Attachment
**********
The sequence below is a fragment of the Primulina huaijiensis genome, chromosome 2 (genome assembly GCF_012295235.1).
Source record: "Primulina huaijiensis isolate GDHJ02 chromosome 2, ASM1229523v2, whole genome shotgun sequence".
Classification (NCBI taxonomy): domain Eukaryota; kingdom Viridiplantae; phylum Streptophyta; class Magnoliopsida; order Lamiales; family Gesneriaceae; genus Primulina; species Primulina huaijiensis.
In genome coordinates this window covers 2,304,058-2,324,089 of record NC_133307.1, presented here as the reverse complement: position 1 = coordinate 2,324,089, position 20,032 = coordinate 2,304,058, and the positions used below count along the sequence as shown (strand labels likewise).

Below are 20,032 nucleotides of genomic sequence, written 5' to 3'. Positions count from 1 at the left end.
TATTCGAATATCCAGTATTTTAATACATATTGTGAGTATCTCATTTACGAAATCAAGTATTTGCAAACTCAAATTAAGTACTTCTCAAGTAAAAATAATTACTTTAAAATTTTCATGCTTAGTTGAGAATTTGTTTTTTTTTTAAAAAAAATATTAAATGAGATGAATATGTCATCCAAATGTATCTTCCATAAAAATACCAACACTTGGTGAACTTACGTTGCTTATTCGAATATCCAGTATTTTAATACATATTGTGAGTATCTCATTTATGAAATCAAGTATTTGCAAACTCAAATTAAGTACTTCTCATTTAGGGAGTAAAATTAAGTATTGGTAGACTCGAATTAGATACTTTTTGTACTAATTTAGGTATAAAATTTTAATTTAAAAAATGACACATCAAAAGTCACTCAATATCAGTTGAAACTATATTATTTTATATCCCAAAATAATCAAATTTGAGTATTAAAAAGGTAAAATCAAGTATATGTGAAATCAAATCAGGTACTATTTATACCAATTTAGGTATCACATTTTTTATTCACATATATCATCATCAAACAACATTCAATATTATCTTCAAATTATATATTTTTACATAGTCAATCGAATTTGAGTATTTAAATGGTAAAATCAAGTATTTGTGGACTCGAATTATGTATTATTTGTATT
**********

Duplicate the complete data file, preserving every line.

The sequence below is a fragment of the Primulina huaijiensis genome, chromosome 2 (genome assembly GCF_012295235.1).
Source record: "Primulina huaijiensis isolate GDHJ02 chromosome 2, ASM1229523v2, whole genome shotgun sequence".
Classification (NCBI taxonomy): domain Eukaryota; kingdom Viridiplantae; phylum Streptophyta; class Magnoliopsida; order Lamiales; family Gesneriaceae; genus Primulina; species Primulina huaijiensis.
In genome coordinates this window covers 2,304,058-2,324,089 of record NC_133307.1, presented here as the reverse complement: position 1 = coordinate 2,324,089, position 20,032 = coordinate 2,304,058, and the positions used below count along the sequence as shown (strand labels likewise).

Below are 20,032 nucleotides of genomic sequence, written 5' to 3'. Positions count from 1 at the left end.
TATTCGAATATCCAGTATTTTAATACATATTGTGAGTATCTCATTTACGAAATCAAGTATTTGCAAACTCAAATTAAGTACTTCTCAAGTAAAAATAATTACTTTAAAATTTTCATGCTTAGTTGAGAATTTGTTTTTTTTTTAAAAAAAATATTAAATGAGATGAATATGTCATCCAAATGTATCTTCCATAAAAATACCAACACTTGGTGAACTTACGTTGCTTATTCGAATATCCAGTATTTTAATACATATTGTGAGTATCTCATTTATGAAATCAAGTATTTGCAAACTCAAATTAAGTACTTCTCATTTAGGGAGTAAAATTAAGTATTGGTAGACTCGAATTAGATACTTTTTGTACTAATTTAGGTATAAAATTTTAATTTAAAAAATGACACATCAAAAGTCACTCAATATCAGTTGAAACTATATTATTTTATATCCCAAAATAATCAAATTTGAGTATTAAAAAGGTAAAATCAAGTATATGTGAAATCAAATCAGGTACTATTTATACCAATTTAGGTATCACATTTTTTATTCACATATATCATCATCAAACAACATTCAATATTATCTTCAAATTATATATTTTTACATAGTCAATCGAATTTGAGTATTTAAATGGTAAAATCAAGTATTTGTGGACTCGAATTATGTATTATTTGTATT